When I asked my readers what iPhone improvements they wanted to see in 2010, lots said better battery life was among their iPhone wishes. Understandable. My fully-charged iPhone battery rarely makes it through the day.
But the problem is not that the iPhone has a weak battery, it’s that when you’re constantly browsing the web; checking Mail, Twitter and Facebook; and running iPhone app after iPhone app, OF COURSE you’re going to drain the battery.
If you want to run the most powerful mobile device on the market, you’re going to have to accept a heavy toll on your battery life. You can’t have it all.
Nevertheless, there are things you can do to conserve your iPhone battery life. Here are 7 ways to make your iPhone battery last a little bit longer. Some of these solutions may prevent you from using your iPhone to its full potential, but all are great for those times when you are running low on battery and you want to make sure your iPhone makes it through the day.
- Turn OFF the “Ask to Join Networks” feature. By constantly searching for a nearby Wi-Fi network, iPhone places a heavy burden on your battery. You can tell it not to look for available networks by turning OFF “Ask to Join Networks” in Settings under Wi-Fi. You will still be able to join available Wi-Fi networks manually.
- Lower the screen brightness. The lower the brightness, the lower the demand on your battery. To lower the iPhone’s screen brightness, go to Settings >> Brightness.
- Turn off Notifications. If you have enabled Notifications, your iPhone is constantly searching for updates from certain apps. For example, Facebook notifies me when someone posts on my wall, Twitter notifies me when someone mentions me, and the Words With Friends game notifies me when it is my move. Turning off notifications under Settings >> Notifications will save you lots of battery.
- Turn off the data Push and Fetch features. Under Settings >> Mail, Contacts, Calendars, the Push and Fetch features instantly send new data to your iPhone (Push) and search for it at periodic intervals (Fetch). For example, Google Calendars pushes new calendar items I’ve added from my computer onto my iPhone instantly, and the iPhone’s Mail app can be set to fetch new mail every 15, 30 or 60 minutes. Turning off Push and setting Fetch to “Manually” will save you some precious battery life.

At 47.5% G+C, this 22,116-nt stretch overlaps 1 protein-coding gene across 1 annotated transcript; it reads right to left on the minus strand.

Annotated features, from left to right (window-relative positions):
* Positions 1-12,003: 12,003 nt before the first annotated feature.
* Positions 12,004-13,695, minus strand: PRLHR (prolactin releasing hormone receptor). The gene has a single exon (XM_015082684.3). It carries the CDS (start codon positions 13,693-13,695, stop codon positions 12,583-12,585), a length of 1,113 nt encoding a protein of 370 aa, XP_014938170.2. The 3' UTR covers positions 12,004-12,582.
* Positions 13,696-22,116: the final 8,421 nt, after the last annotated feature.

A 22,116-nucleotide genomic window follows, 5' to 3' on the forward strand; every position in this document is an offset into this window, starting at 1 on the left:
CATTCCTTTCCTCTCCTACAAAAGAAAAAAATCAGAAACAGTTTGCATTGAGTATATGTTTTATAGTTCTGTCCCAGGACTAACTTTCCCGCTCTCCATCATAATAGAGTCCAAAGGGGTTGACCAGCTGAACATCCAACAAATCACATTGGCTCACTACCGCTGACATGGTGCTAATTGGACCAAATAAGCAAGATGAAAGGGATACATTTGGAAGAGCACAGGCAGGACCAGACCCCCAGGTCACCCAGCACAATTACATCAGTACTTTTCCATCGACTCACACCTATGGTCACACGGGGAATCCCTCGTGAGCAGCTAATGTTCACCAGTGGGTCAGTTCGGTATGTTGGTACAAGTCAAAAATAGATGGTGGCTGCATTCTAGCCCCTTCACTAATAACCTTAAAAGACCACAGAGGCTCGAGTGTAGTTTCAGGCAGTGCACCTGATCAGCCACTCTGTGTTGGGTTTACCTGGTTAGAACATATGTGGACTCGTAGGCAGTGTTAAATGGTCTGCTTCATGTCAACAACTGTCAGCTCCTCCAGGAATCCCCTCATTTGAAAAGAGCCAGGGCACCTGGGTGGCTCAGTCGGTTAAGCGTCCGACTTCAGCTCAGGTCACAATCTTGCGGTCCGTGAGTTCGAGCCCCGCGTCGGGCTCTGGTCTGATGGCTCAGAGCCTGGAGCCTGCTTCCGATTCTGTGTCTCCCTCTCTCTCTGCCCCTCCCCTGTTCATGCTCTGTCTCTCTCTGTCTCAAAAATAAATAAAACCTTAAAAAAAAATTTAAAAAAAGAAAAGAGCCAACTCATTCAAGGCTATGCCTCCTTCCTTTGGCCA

- Shorten the Auto-Lock time. You can set your iPhone display to turn off after 1, 2, 3, 4 or 5 minutes of inactivity, or to never turn off. By having your display auto-lock after 1 minute, you are ensuring that your display is off more often and thus using less battery. Go to Settings >> General >> Auto-Lock to set your preferred auto-lock time.
- Disable 3G. 3G uses more battery than Wi-Fi or EDGE, so if you can afford to turn it off in times of low battery, using EDGE or Wi-Fi instead will prolong your charge. To disable 3G, go to Settings >> General >> Network and toggle the button to the OFF position.
- Enable Airplane Mode. Enabling Airplane Mode in Settings will disable all network connections, including your cellular signal, 3G, EDGE and Wi-Fi. It is a drastic move, but if you’re low on battery and all you want to do is listen to some music or use an app that doesn’t require an Internet connection, then Airplane Mode is a good idea. Also, if I don’t have access to my charger overnight, I’ll put my phone on Airplane Mode while I sleep, leaving my phone turned on so I can wake up with an alarm.
My prediction is that iPhone’s battery will always seem “weak,” no matter how hard Apple tries to improve it. They will introduce the next iPhone and it will no doubt sport a better battery, but it will also feature powerful new capabilities that will drain that battery. Did you really think you could run those killer augmented reality apps without killing your battery life? But the tips noted above will help you conserve battery life when you need it the most.
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